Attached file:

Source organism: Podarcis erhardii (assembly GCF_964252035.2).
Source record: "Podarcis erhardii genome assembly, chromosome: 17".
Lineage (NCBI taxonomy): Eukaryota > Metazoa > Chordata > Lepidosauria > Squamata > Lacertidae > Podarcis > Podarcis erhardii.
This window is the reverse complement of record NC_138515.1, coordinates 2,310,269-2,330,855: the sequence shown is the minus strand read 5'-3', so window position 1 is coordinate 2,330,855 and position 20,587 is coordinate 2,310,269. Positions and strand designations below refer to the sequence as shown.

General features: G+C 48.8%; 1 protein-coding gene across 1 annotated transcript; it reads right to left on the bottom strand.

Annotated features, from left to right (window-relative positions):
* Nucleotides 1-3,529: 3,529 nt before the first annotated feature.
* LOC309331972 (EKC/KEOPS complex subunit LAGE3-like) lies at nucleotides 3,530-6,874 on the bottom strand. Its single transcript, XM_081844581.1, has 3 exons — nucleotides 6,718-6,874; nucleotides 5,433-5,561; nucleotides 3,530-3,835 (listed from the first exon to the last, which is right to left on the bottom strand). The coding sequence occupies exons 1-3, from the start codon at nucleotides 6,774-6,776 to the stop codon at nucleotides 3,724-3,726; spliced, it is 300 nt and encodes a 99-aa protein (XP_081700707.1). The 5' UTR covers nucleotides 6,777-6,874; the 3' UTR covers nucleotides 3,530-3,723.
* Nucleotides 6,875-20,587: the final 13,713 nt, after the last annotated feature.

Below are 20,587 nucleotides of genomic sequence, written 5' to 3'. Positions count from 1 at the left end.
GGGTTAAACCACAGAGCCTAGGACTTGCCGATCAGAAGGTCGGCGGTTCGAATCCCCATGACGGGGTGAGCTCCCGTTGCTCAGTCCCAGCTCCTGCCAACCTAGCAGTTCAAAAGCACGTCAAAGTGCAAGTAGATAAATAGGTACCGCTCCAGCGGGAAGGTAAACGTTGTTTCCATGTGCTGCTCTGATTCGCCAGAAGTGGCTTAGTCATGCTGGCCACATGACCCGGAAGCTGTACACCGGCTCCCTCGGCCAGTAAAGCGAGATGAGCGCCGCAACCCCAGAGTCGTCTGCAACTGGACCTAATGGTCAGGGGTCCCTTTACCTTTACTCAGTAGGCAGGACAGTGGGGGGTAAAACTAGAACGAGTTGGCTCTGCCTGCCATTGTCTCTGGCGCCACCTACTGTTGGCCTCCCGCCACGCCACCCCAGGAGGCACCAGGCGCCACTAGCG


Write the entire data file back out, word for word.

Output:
Source organism: Podarcis erhardii (assembly GCF_964252035.2).
Source record: "Podarcis erhardii genome assembly, chromosome: 17".
Lineage (NCBI taxonomy): Eukaryota > Metazoa > Chordata > Lepidosauria > Squamata > Lacertidae > Podarcis > Podarcis erhardii.
This window is the reverse complement of record NC_138515.1, coordinates 2,310,269-2,330,855: the sequence shown is the minus strand read 5'-3', so window position 1 is coordinate 2,330,855 and position 20,587 is coordinate 2,310,269. Positions and strand designations below refer to the sequence as shown.

General features: G+C 48.8%; 1 protein-coding gene across 1 annotated transcript; it reads right to left on the bottom strand.

Annotated features, from left to right (window-relative positions):
* Nucleotides 1-3,529: 3,529 nt before the first annotated feature.
* LOC309331972 (EKC/KEOPS complex subunit LAGE3-like) lies at nucleotides 3,530-6,874 on the bottom strand. Its single transcript, XM_081844581.1, has 3 exons — nucleotides 6,718-6,874; nucleotides 5,433-5,561; nucleotides 3,530-3,835 (listed from the first exon to the last, which is right to left on the bottom strand). The coding sequence occupies exons 1-3, from the start codon at nucleotides 6,774-6,776 to the stop codon at nucleotides 3,724-3,726; spliced, it is 300 nt and encodes a 99-aa protein (XP_081700707.1). The 5' UTR covers nucleotides 6,777-6,874; the 3' UTR covers nucleotides 3,530-3,723.
* Nucleotides 6,875-20,587: the final 13,713 nt, after the last annotated feature.

Below are 20,587 nucleotides of genomic sequence, written 5' to 3'. Positions count from 1 at the left end.
GGGTTAAACCACAGAGCCTAGGACTTGCCGATCAGAAGGTCGGCGGTTCGAATCCCCATGACGGGGTGAGCTCCCGTTGCTCAGTCCCAGCTCCTGCCAACCTAGCAGTTCAAAAGCACGTCAAAGTGCAAGTAGATAAATAGGTACCGCTCCAGCGGGAAGGTAAACGTTGTTTCCATGTGCTGCTCTGATTCGCCAGAAGTGGCTTAGTCATGCTGGCCACATGACCCGGAAGCTGTACACCGGCTCCCTCGGCCAGTAAAGCGAGATGAGCGCCGCAACCCCAGAGTCGTCTGCAACTGGACCTAATGGTCAGGGGTCCCTTTACCTTTACTCAGTAGGCAGGACAGTGGGGGGTAAAACTAGAACGAGTTGGCTCTGCCTGCCATTGTCTCTGGCGCCACCTACTGTTGGCCTCCCGCCACGCCACCCCAGGAGGCACCAGGCGCCACTAGCG